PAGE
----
Re: FoIA Secrecy
- Dear T Martin:
Could you maybe express your thoughts to the coldwarcomms group as a whole, rather
than to individual correspondents, so that all concerned can participate in an open
and informed dialog. Also, your posting of an op-ed piece by Robert Leger fails to
inform us as to where this was published. Can you enlighten us as to this
essential fact? Thanks.
> Nov. 24, 2002
> Robert Leger
> Editorial Page Editor
> Senator lies â to protect us, of course
> I woke up Friday morning listening to a U.S. senator lie through his teeth.
> Sen. Bob Bennett, R-Utah, was on National Public Radioâs Morning Edition.
> Host Bob Edwards was asking him about broad new exemptions to the Freedom of
> Information Act included in the bill creating the Department of Homeland
> Bennett, without betraying a bit of irony, disagreed with Edwardsâ descri
> ption. The changes, he said, did not gut the freedom of information law but
> improved it. There was no substantive difference, he said, between this
> language and a Senate compromise he agreed to during the summer.
> Has he read the bill?
> Bennettâs colleague, Sen. Patrick Leahy, D-Vt., who helped broker the
> more-narrowly-written summer compromise, called this the âmost severe
> weakening of the Freedom of Information Act in its 36-year history.â He was
> The Freedom of Information Act guarantees citizensâ access to most government
> documents â and thus, the ability to hold their leaders accountable.
> Government officials donât like the law; they have become experts at dragging
> their feet for years before responding to a request. But, eventually, a
> citizen could get much of the information he or she wanted.
> The bill that Bennett calls an improvement will make that harder. It closes
> any âinformationâ â not merely records â about critical infrastructure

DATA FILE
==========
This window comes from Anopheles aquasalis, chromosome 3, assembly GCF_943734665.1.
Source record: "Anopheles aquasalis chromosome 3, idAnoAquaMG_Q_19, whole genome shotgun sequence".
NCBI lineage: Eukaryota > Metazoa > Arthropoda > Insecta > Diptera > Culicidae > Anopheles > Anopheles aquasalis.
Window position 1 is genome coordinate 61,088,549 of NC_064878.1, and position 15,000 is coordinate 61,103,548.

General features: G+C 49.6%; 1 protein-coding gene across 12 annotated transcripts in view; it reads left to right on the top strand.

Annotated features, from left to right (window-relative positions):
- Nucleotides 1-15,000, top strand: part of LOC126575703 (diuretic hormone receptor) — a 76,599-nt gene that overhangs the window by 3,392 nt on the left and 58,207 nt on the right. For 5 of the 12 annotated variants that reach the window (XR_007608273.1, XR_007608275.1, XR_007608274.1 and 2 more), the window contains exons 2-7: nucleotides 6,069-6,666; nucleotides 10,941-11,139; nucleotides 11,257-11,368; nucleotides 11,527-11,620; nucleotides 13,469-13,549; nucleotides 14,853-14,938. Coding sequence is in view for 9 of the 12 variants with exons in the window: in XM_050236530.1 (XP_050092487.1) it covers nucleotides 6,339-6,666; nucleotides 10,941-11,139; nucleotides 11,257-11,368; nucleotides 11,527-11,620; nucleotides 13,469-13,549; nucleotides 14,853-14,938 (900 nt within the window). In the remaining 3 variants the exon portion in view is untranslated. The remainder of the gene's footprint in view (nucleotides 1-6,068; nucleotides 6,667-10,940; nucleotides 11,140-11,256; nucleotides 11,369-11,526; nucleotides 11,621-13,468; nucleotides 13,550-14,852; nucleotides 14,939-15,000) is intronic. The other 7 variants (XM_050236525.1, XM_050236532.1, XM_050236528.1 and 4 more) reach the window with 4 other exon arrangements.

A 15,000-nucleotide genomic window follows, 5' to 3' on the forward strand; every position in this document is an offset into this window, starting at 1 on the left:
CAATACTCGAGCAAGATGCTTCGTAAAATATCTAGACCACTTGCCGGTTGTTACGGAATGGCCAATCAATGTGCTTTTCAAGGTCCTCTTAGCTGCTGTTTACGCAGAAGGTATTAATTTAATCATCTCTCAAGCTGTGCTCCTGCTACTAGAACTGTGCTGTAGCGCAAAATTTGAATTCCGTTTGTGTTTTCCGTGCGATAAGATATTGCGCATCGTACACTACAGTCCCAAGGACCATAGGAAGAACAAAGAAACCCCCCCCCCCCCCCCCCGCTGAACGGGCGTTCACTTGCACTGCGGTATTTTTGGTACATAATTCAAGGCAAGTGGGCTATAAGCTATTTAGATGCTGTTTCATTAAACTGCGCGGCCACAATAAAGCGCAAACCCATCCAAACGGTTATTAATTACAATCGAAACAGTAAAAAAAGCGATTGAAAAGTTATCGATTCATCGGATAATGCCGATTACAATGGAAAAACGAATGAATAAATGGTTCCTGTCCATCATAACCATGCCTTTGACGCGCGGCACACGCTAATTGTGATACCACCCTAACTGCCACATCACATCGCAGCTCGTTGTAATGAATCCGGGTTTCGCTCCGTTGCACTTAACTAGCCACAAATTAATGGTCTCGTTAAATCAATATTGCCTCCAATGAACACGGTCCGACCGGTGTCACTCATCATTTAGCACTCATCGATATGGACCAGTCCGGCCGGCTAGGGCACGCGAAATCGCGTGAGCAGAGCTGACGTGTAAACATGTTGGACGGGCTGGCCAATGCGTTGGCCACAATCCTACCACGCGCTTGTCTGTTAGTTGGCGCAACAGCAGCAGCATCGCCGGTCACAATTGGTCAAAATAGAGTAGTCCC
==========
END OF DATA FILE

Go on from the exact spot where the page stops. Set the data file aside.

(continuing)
> voluntarily shared with any federal agency, not just the Homeland Security
> It makes that information off-limits for any civil action. If a companyâs
> negligence led to a chemical leak, but the company uses the law to
> voluntarily report information about the leak as a critical infrastructure
> issue, that information is off-limits to people in the community. They can
> never know how this company put their lives at risk.
> And if a conscientious government employee, recognizing that the law was
> being abused, leaked information to a reporter? The employee could spend up
> to a year in jail.
> U.S. law does not treat leaks of defense information as a criminal act, nor
> should it. But leaks of business information will now be a crime. We have our
> And Bennett has the gall to tell us this is an improvement in the law, that
> Americans will be better protected. From what? Knowledge? The law adopts as
> American policy the proposition that ignorance is bliss.
> âHomeland securityâ has elbowed in on God, mom and apple pie. Let a
> president, an attorney general or a senator utter those words, and vile
> proposals are suddenly gilded in gold.
> Some small amount of critical infrastructure information should be kept
> confidential. But the bill that Bennett defends goes far beyond that. It is a
> gift to industry, a get-out-of-jail-free card. It is an assault on basic
> American principles.
> Perhaps Bennett and those who speak like him in Washington truly believe we
> have to sacrifice that which makes America special in order to save America.
> That thought frightens me far more than any terrorist attack can.
> Source: The Springfield News-Ledger